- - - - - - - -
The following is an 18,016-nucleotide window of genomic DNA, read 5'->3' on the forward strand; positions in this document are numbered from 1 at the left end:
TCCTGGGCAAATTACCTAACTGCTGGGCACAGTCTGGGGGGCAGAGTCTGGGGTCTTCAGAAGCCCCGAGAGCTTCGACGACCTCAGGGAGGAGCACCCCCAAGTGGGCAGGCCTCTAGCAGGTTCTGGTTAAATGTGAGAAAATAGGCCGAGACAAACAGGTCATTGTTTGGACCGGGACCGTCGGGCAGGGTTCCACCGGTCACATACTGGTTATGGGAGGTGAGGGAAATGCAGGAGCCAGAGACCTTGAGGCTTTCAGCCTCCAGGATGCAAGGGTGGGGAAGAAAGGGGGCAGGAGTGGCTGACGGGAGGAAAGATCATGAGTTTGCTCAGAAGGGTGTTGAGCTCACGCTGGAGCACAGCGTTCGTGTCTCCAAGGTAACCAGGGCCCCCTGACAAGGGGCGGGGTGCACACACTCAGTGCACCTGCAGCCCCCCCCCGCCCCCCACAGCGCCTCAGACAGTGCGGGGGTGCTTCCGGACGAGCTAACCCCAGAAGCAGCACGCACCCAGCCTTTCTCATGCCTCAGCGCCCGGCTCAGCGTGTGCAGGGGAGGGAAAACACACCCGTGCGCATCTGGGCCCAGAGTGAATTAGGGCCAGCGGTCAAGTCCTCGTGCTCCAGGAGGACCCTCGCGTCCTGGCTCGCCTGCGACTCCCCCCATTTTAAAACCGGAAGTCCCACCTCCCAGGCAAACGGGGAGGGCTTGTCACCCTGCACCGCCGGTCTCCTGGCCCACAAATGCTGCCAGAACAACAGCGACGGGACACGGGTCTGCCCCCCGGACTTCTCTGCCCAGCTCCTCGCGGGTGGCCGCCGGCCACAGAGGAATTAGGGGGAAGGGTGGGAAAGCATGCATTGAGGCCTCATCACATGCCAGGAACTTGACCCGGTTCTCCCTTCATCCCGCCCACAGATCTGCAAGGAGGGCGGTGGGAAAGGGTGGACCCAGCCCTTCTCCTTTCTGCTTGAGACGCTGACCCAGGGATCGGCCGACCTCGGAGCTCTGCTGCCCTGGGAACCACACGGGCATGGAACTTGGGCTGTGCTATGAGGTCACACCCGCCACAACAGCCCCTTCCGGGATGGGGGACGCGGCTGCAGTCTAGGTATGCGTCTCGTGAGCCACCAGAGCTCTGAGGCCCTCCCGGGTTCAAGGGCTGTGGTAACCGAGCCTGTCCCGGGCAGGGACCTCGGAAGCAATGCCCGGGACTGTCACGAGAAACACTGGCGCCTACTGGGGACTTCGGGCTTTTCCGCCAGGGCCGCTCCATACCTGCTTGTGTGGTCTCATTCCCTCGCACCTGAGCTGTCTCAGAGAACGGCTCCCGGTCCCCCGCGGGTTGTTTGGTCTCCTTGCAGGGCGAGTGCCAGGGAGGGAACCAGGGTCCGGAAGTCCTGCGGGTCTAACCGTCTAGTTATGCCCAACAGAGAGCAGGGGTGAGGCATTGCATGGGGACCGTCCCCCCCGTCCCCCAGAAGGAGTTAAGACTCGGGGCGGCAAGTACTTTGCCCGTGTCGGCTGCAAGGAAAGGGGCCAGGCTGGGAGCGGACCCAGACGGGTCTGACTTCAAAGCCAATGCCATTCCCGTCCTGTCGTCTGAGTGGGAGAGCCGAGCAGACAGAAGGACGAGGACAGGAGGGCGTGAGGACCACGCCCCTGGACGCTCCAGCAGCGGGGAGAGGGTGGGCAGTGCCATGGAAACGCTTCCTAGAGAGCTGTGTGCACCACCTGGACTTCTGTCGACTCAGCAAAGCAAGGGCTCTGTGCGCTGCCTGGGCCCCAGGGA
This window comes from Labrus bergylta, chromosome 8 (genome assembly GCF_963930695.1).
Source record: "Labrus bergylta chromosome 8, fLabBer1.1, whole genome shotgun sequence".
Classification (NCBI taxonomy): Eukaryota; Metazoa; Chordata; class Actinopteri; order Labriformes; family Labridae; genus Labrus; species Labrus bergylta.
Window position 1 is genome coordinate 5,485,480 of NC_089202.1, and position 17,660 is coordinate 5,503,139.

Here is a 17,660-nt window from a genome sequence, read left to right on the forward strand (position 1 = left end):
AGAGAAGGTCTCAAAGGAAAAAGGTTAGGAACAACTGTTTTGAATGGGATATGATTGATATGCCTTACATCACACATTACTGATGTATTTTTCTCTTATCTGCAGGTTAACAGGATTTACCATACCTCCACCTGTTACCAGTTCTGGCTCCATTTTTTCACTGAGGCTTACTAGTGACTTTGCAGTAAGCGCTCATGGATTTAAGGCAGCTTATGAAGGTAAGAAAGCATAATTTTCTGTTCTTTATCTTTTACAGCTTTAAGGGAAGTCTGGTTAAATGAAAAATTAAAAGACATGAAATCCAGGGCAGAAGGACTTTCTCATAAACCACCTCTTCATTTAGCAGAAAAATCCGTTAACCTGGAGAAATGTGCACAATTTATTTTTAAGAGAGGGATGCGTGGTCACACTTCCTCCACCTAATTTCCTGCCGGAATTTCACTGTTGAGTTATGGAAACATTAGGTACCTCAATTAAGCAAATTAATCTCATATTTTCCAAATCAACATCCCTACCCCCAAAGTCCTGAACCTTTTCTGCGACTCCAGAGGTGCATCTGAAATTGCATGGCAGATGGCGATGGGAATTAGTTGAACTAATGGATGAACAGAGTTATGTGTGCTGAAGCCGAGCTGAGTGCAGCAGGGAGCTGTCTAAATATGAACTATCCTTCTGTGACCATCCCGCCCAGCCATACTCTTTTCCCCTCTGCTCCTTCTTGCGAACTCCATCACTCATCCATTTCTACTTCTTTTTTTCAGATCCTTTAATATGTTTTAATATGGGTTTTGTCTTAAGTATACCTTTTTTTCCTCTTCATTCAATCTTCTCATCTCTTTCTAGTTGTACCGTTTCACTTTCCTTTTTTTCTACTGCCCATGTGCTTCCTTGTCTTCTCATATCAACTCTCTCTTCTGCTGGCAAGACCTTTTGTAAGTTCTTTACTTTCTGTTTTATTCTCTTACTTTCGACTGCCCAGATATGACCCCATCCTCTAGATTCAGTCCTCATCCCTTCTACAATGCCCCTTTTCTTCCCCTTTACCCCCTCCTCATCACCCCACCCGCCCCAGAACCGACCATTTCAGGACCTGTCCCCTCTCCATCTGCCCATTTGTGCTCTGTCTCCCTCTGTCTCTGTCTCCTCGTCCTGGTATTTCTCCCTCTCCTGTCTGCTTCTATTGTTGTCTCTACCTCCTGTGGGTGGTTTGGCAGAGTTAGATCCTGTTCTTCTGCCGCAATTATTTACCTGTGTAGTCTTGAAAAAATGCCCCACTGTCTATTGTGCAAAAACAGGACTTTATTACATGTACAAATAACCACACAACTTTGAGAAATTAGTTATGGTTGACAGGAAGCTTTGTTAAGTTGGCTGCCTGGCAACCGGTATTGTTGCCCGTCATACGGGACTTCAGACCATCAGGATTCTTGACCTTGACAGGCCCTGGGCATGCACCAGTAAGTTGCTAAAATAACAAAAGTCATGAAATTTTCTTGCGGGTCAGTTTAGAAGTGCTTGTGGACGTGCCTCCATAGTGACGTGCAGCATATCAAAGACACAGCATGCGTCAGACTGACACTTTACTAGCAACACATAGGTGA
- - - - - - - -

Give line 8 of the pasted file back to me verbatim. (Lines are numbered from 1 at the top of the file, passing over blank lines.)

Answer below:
AGAGAAGGTCTCAAAGGAAAAAGGTTAGGAACAACTGTTTTGAATGGGATATGATTGATATGCCTTACATCACACATTACTGATGTATTTTTCTCTTATCTGCAGGTTAACAGGATTTACCATACCTCCACCTGTTACCAGTTCTGGCTCCATTTTTTCACTGAGGCTTACTAGTGACTTTGCAGTAAGCGCTCATGGATTTAAGGCAGCTTATGAAGGTAAGAAAGCATAATTTTCTGTTCTTTATCTTTTACAGCTTTAAGGGAAGTCTGGTTAAATGAAAAATTAAAAGACATGAAATCCAGGGCAGAAGGACTTTCTCATAAACCACCTCTTCATTTAGCAGAAAAATCCGTTAACCTGGAGAAATGTGCACAATTTATTTTTAAGAGAGGGATGCGTGGTCACACTTCCTCCACCTAATTTCCTGCCGGAATTTCACTGTTGAGTTATGGAAACATTAGGTACCTCAATTAAGCAAATTAATCTCATATTTTCCAAATCAACATCCCTACCCCCAAAGTCCTGAACCTTTTCTGCGACTCCAGAGGTGCATCTGAAATTGCATGGCAGATGGCGATGGGAATTAGTTGAACTAATGGATGAACAGAGTTATGTGTGCTGAAGCCGAGCTGAGTGCAGCAGGGAGCTGTCTAAATATGAACTATCCTTCTGTGACCATCCCGCCCAGCCATACTCTTTTCCCCTCTGCTCCTTCTTGCGAACTCCATCACTCATCCATTTCTACTTCTTTTTTTCAGATCCTTTAATATGTTTTAATATGGGTTTTGTCTTAAGTATACCTTTTTTTCCTCTTCATTCAATCTTCTCATCTCTTTCTAGTTGTACCGTTTCACTTTCCTTTTTTTCTACTGCCCATGTGCTTCCTTGTCTTCTCATATCAACTCTCTCTTCTGCTGGCAAGACCTTTTGTAAGTTCTTTACTTTCTGTTTTATTCTCTTACTTTCGACTGCCCAGATATGACCCCATCCTCTAGATTCAGTCCTCATCCCTTCTACAATGCCCCTTTTCTTCCCCTTTACCCCCTCCTCATCACCCCACCCGCCCCAGAACCGACCATTTCAGGACCTGTCCCCTCTCCATCTGCCCATTTGTGCTCTGTCTCCCTCTGTCTCTGTCTCCTCGTCCTGGTATTTCTCCCTCTCCTGTCTGCTTCTATTGTTGTCTCTACCTCCTGTGGGTGGTTTGGCAGAGTTAGATCCTGTTCTTCTGCCGCAATTATTTACCTGTGTAGTCTTGAAAAAATGCCCCACTGTCTATTGTGCAAAAACAGGACTTTATTACATGTACAAATAACCACACAACTTTGAGAAATTAGTTATGGTTGACAGGAAGCTTTGTTAAGTTGGCTGCCTGGCAACCGGTATTGTTGCCCGTCATACGGGACTTCAGACCATCAGGATTCTTGACCTTGACAGGCCCTGGGCATGCACCAGTAAGTTGCTAAAATAACAAAAGTCATGAAATTTTCTTGCGGGTCAGTTTAGAAGTGCTTGTGGACGTGCCTCCATAGTGACGTGCAGCATATCAAAGACACAGCATGCGTCAGACTGACACTTTACTAGCAACACATAGGTGA